Scott Morrison defends Minister Greg Hunt and Pfizer deal, but keeps key details in doubt

Prime Minister Scott Morrison and Health Minister Greg Hunt. Picture: Elesa Kurtz
Prime Minister Scott Morrison and Health Minister Greg Hunt. Picture: Elesa Kurtz

Prime Minister Scott Morrison has backed in his "sleepless" Health Minister and attacked "hindsight heroes" for second guessing 2020 COVID vaccine negotiations with pharmaceutical giant Pfizer that meant Australia got doses later than many other developed nations.

But he has kept key details of the procurement timeframe in doubt by pointing to still confidential evidence of engagement with the company.

Federal Health Department emails released under the Freedom of Information Actreveal that urgent appeals from Pfizer in mid-2020 to meet the Minister Greg Hunt were put off for more than a month, weeks after the US and UK signed massive multimillion dose deals. All up, the correspondence shows, a five-month gap between Pfizer urging to meet the Minister and the signing of Australia's first 10 million-dose Pfizer contract.

Labor leader Anthony Albanese says the emails show remarkable complacency in the middle of a pandemic, but Mr Morrison has rejected the opposition's analysis.

"No-one has put more effort into that task than the Minister for Health," the Prime Minister said on Thursday. "No-one has had more sleepless nights and lengthy hours than the Minister for Health in securing the best possible health outcome for every single Australian."

"Of course there'll be critics in the middle of a crisis and there'll be lots of hindsight heroes and others who say, 'this could have been done or that could have been done'.

"If they want to focus on the past, that's fine. We're focusing on the future."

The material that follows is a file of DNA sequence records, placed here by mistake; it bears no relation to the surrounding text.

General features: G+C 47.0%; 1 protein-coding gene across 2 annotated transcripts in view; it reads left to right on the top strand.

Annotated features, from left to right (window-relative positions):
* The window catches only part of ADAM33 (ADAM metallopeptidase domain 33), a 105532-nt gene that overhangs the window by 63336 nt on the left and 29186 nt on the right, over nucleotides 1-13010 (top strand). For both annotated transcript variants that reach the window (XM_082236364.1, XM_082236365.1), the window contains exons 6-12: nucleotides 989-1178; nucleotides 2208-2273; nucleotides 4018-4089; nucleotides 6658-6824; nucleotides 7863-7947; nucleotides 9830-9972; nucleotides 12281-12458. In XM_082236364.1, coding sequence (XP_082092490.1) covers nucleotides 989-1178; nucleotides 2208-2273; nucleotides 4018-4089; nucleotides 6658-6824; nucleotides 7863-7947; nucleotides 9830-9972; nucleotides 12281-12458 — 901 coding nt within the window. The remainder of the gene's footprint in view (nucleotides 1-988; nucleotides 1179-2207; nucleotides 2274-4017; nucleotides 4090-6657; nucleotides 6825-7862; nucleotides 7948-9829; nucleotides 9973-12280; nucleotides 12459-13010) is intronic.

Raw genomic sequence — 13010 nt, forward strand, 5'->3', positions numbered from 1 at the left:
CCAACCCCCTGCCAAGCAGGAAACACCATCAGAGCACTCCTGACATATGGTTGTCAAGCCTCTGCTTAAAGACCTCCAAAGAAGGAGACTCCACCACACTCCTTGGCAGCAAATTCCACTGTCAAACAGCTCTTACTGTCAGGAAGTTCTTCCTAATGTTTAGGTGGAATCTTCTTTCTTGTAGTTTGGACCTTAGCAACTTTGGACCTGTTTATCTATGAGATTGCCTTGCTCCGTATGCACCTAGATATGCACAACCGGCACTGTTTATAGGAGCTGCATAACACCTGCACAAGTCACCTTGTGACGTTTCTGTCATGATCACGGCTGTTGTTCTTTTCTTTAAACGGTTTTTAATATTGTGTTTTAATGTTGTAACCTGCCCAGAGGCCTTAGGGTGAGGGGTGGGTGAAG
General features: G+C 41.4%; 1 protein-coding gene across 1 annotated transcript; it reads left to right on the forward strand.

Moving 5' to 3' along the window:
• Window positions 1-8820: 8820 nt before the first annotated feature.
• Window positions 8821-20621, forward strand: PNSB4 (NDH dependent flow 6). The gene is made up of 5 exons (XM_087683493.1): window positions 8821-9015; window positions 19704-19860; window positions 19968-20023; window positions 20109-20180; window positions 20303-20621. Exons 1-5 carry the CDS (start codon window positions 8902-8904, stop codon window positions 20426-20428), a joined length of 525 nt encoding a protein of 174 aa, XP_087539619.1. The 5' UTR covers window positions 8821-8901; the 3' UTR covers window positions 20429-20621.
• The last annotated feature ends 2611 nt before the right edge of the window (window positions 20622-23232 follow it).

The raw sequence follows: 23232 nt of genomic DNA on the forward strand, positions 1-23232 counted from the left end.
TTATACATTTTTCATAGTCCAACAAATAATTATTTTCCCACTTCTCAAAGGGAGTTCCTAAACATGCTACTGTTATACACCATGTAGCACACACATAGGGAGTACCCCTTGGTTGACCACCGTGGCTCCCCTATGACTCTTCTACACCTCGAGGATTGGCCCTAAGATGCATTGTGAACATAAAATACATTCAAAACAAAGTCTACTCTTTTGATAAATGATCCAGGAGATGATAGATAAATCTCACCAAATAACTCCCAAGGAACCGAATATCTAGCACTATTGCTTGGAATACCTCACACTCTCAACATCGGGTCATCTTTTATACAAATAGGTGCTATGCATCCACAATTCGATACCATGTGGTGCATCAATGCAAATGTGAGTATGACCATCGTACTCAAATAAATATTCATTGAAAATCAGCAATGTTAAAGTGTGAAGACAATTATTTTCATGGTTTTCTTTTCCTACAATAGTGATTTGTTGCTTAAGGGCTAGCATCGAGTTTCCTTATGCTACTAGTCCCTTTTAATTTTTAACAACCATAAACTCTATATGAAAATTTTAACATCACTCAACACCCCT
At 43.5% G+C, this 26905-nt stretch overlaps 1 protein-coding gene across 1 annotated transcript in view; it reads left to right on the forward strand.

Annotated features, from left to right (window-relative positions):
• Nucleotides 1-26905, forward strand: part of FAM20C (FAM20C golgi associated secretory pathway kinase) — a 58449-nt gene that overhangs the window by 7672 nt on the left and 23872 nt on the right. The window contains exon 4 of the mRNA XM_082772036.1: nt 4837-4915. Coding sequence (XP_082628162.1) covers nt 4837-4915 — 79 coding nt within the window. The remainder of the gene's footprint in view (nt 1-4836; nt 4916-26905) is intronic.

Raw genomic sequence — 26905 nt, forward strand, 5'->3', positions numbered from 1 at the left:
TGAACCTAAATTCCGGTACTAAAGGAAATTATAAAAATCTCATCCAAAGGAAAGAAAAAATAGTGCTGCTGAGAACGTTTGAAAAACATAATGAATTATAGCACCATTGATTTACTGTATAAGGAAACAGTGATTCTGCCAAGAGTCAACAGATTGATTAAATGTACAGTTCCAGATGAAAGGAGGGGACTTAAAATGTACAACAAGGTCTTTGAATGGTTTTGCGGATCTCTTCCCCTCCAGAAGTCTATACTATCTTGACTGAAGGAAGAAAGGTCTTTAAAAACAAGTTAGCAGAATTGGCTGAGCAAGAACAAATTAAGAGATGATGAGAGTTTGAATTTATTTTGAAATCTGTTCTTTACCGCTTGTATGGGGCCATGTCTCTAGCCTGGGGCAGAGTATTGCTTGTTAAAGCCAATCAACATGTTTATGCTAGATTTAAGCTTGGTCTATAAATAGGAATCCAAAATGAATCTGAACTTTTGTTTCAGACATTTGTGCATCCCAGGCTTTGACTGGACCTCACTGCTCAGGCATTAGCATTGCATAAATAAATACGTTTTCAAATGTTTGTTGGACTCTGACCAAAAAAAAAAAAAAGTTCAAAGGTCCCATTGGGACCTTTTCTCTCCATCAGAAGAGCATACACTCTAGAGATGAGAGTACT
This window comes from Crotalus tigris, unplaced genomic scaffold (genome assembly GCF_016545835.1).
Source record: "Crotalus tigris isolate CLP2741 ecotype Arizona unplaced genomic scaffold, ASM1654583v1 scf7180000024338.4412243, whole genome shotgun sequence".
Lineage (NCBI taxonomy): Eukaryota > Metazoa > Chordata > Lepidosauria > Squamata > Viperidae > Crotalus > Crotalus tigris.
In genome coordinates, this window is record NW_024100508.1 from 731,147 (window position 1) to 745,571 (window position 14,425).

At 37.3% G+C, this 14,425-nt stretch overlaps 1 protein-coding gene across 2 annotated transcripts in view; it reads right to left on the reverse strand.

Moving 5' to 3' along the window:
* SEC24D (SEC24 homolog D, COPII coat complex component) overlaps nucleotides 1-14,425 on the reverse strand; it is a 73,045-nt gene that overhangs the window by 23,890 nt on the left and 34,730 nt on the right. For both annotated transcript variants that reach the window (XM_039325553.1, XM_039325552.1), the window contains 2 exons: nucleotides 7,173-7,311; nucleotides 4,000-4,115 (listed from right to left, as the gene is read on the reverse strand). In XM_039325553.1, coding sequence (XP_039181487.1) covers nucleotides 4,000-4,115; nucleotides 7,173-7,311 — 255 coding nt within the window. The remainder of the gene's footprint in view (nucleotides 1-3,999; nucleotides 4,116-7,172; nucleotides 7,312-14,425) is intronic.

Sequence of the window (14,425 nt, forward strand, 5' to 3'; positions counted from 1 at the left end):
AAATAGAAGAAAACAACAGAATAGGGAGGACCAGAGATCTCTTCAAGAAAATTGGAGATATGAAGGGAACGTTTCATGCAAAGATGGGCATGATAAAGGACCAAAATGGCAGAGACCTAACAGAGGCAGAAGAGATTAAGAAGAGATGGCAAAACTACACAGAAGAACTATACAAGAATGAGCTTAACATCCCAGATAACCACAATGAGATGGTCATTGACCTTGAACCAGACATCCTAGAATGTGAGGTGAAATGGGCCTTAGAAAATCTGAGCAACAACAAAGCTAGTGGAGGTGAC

But Mr Morrison says the emails don't show the full story of securing vaccine doses and has accused Labor of cherry-picking details. He uses the word "engagement" which could mean a variety of forms of communication, including text messages, emails, phone and video calls.

Mr Morrison said the Health Minister was engaging in the first half of last year, but asked by journalists when the Health Minister actually spoke to a representative of Pfizer, he deferred to the Health Minister.

As for the Prime Minister, he said, "I would have been talking to them in the second half of last year." Asked what effort he made to get more than 10 million Pfizer vaccine doses, he responded, "every effort we could," but he would not elaborate.

He said he would let others make judgments about the government's Pfizer deal, but he said there was more than one discussion going on, and not just with Pfizer.

"To suggest that they weren't would be false. There were many records of the engagement between the government and Pfizer at the time," Mr Morrison told reporters, again without elaborating.

"Our political opponents have highlighted one set of correspondence but there are many others which highlight the connections and engagements that were taking place between Pfizer and the government."

"At the end of the day we were able to secure the doses that we did."

The Prime Minister also indicated Pfizer, as a global giant, had other priorities as COVID savagely hit the northern hemisphere and he raised the Australian decision in mid 2020 to focus on establishing and producing the AstraZeneca vaccine on shore, a sovereign capability.

"It was very clear from those discussions that the focus was not on Australia, the focus was on where people were dying in their thousands, tens of thousands, in the Northern Hemisphere," he said.

"And it was very clear to us that what we would have to do is ensure that we had a home, manufactured vaccine.

"Had we not done that then you would have seen the vaccination rates in Australia half what they are today."

The Opposition Leader has urged the Morrison government to release all the vaccine procurement documentation.

"We'd be happy with that. The only reason why this was released was as a result of a Freedom of Information request," Mr Albanese said.

"And what we have here in black and white is emails from the company to the Australian government last June, requesting a meeting with the Health Minister, and they didn't get it.

"The emails explicitly say that millions of vaccines would be available in 2020. And we didn't get them. They said explicitly that other countries were moving quickly. And we stayed still. As a result, we're in lockdown today."

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This story PM attacks 'hindsight heroes' over vaccine deal first appeared on The Canberra Times.

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